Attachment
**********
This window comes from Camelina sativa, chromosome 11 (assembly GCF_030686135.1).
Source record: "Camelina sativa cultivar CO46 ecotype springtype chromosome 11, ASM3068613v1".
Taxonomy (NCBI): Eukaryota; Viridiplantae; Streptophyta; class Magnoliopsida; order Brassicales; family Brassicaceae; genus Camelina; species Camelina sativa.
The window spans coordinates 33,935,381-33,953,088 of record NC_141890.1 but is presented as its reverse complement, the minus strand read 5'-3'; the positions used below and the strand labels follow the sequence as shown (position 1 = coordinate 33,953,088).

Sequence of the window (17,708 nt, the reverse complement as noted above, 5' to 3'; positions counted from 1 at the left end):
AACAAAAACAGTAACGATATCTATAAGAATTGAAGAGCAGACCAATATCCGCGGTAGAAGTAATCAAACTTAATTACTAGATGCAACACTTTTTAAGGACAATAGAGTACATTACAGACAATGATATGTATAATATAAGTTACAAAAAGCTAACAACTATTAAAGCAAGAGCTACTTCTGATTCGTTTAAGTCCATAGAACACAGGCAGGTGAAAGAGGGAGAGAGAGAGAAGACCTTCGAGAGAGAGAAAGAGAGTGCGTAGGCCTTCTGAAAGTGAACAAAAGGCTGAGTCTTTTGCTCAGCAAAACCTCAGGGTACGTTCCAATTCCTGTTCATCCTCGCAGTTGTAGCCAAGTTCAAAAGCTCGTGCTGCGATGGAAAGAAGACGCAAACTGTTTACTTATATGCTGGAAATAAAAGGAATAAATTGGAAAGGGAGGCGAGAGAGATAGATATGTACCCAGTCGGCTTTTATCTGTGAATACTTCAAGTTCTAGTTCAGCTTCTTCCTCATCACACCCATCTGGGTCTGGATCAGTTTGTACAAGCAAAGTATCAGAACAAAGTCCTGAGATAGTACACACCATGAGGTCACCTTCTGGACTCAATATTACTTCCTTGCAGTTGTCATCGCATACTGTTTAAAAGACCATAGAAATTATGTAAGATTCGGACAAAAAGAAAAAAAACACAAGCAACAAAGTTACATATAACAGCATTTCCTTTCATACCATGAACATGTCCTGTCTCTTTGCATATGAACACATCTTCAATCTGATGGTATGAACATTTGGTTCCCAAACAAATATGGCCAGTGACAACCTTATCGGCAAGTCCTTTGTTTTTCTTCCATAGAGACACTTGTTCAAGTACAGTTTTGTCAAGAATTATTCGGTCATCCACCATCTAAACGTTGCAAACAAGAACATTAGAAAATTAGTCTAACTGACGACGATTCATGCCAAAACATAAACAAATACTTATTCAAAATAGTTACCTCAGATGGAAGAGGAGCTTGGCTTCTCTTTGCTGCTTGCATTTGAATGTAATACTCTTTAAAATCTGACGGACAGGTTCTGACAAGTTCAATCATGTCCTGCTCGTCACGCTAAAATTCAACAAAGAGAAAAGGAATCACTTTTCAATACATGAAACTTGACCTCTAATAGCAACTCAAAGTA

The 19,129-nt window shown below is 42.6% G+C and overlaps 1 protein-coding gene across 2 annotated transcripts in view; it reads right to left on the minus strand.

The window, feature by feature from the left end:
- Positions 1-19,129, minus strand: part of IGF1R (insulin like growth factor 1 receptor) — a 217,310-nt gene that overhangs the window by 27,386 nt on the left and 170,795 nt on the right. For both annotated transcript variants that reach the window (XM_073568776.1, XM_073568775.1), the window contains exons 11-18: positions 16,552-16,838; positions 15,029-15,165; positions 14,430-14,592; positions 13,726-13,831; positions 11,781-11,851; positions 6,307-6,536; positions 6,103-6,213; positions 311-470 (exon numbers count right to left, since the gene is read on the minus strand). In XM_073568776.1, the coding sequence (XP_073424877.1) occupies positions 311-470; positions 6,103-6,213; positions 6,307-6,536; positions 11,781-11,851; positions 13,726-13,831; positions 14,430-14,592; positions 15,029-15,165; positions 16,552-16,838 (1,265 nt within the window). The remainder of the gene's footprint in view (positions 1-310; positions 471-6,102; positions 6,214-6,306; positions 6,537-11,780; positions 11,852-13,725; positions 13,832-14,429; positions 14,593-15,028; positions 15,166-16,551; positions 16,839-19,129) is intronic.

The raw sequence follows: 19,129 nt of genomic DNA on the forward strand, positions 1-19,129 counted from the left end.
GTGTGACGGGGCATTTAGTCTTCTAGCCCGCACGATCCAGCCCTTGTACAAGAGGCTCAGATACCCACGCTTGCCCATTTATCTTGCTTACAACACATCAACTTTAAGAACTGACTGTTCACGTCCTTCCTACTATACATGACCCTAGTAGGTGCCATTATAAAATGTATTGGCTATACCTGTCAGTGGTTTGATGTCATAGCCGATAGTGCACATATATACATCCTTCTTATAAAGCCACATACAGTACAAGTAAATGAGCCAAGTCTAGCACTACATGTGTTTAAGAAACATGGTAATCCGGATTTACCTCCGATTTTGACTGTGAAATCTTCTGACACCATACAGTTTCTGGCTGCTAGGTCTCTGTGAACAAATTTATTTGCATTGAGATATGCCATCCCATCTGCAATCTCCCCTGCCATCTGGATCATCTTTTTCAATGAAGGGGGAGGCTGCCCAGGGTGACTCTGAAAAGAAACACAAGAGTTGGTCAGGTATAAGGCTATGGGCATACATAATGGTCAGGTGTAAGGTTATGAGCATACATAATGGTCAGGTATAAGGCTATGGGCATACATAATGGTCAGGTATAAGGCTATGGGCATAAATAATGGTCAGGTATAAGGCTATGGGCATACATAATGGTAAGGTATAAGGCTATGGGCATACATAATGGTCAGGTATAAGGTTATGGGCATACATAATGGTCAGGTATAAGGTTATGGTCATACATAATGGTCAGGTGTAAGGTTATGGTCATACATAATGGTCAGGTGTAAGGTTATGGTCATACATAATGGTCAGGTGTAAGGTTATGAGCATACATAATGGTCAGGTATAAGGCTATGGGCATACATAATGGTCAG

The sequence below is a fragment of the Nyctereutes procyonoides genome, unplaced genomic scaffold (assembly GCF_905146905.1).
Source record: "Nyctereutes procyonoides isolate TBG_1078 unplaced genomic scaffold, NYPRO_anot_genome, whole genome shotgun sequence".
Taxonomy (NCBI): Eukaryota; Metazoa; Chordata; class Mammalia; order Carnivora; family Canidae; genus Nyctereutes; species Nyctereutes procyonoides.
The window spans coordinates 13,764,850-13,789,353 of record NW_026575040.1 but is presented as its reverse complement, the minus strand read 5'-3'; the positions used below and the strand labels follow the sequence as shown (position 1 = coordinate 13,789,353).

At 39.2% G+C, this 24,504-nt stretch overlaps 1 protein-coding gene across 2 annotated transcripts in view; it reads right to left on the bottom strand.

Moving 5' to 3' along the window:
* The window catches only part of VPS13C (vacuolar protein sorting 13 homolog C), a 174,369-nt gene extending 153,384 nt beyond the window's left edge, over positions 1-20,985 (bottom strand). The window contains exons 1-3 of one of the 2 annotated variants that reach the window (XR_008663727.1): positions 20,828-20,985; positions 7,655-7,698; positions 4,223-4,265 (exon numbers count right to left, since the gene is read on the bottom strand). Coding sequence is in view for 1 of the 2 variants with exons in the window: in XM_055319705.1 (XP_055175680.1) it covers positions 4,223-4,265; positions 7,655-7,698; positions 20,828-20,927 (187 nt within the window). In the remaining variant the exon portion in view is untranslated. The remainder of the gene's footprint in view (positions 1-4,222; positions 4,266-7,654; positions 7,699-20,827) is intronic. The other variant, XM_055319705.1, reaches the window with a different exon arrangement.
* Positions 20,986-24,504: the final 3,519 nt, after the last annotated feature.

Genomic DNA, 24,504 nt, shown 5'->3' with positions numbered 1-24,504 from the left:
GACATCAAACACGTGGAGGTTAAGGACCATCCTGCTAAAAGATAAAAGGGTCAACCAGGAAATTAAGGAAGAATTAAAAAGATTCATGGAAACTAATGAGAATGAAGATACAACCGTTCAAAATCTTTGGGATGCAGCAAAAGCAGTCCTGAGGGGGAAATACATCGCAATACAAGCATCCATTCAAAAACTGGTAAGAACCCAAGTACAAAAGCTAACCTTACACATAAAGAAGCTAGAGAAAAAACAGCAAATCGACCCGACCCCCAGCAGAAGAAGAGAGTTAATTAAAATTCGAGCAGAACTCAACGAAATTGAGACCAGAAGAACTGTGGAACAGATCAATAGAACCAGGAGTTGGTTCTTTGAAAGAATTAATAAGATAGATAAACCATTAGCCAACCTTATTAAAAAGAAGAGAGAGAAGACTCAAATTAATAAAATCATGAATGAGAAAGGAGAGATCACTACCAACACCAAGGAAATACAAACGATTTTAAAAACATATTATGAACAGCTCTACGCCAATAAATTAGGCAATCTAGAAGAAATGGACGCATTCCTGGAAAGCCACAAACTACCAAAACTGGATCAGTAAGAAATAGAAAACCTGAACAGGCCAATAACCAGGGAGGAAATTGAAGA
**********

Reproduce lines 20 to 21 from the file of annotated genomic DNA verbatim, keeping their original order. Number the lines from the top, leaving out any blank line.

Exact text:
Genomic DNA, 24,504 nt, shown 5'->3' with positions numbered 1-24,504 from the left:
GACATCAAACACGTGGAGGTTAAGGACCATCCTGCTAAAAGATAAAAGGGTCAACCAGGAAATTAAGGAAGAATTAAAAAGATTCATGGAAACTAATGAGAATGAAGATACAACCGTTCAAAATCTTTGGGATGCAGCAAAAGCAGTCCTGAGGGGGAAATACATCGCAATACAAGCATCCATTCAAAAACTGGTAAGAACCCAAGTACAAAAGCTAACCTTACACATAAAGAAGCTAGAGAAAAAACAGCAAATCGACCCGACCCCCAGCAGAAGAAGAGAGTTAATTAAAATTCGAGCAGAACTCAACGAAATTGAGACCAGAAGAACTGTGGAACAGATCAATAGAACCAGGAGTTGGTTCTTTGAAAGAATTAATAAGATAGATAAACCATTAGCCAACCTTATTAAAAAGAAGAGAGAGAAGACTCAAATTAATAAAATCATGAATGAGAAAGGAGAGATCACTACCAACACCAAGGAAATACAAACGATTTTAAAAACATATTATGAACAGCTCTACGCCAATAAATTAGGCAATCTAGAAGAAATGGACGCATTCCTGGAAAGCCACAAACTACCAAAACTGGATCAGTAAGAAATAGAAAACCTGAACAGGCCAATAACCAGGGAGGAAATTGAAGA